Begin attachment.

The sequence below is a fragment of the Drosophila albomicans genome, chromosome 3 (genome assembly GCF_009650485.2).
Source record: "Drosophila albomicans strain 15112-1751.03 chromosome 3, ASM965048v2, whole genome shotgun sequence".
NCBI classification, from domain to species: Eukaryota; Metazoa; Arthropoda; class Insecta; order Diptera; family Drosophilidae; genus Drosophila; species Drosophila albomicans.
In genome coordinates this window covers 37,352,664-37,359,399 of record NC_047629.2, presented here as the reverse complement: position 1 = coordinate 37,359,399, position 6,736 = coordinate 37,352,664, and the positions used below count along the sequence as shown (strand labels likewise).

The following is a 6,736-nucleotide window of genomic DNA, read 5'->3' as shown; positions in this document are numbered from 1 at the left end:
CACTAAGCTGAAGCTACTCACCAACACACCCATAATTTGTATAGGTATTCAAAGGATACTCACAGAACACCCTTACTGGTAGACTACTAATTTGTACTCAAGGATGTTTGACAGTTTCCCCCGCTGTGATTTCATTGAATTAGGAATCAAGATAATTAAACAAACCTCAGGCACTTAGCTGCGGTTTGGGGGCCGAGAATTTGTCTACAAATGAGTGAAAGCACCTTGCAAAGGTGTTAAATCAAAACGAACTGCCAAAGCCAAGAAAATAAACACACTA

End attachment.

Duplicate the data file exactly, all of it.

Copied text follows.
The sequence below is a fragment of the Drosophila albomicans genome, chromosome 3 (genome assembly GCF_009650485.2).
Source record: "Drosophila albomicans strain 15112-1751.03 chromosome 3, ASM965048v2, whole genome shotgun sequence".
NCBI classification, from domain to species: Eukaryota; Metazoa; Arthropoda; class Insecta; order Diptera; family Drosophilidae; genus Drosophila; species Drosophila albomicans.
In genome coordinates this window covers 37,352,664-37,359,399 of record NC_047629.2, presented here as the reverse complement: position 1 = coordinate 37,359,399, position 6,736 = coordinate 37,352,664, and the positions used below count along the sequence as shown (strand labels likewise).

The following is a 6,736-nucleotide window of genomic DNA, read 5'->3' as shown; positions in this document are numbered from 1 at the left end:
CACTAAGCTGAAGCTACTCACCAACACACCCATAATTTGTATAGGTATTCAAAGGATACTCACAGAACACCCTTACTGGTAGACTACTAATTTGTACTCAAGGATGTTTGACAGTTTCCCCCGCTGTGATTTCATTGAATTAGGAATCAAGATAATTAAACAAACCTCAGGCACTTAGCTGCGGTTTGGGGGCCGAGAATTTGTCTACAAATGAGTGAAAGCACCTTGCAAAGGTGTTAAATCAAAACGAACTGCCAAAGCCAAGAAAATAAACACACTA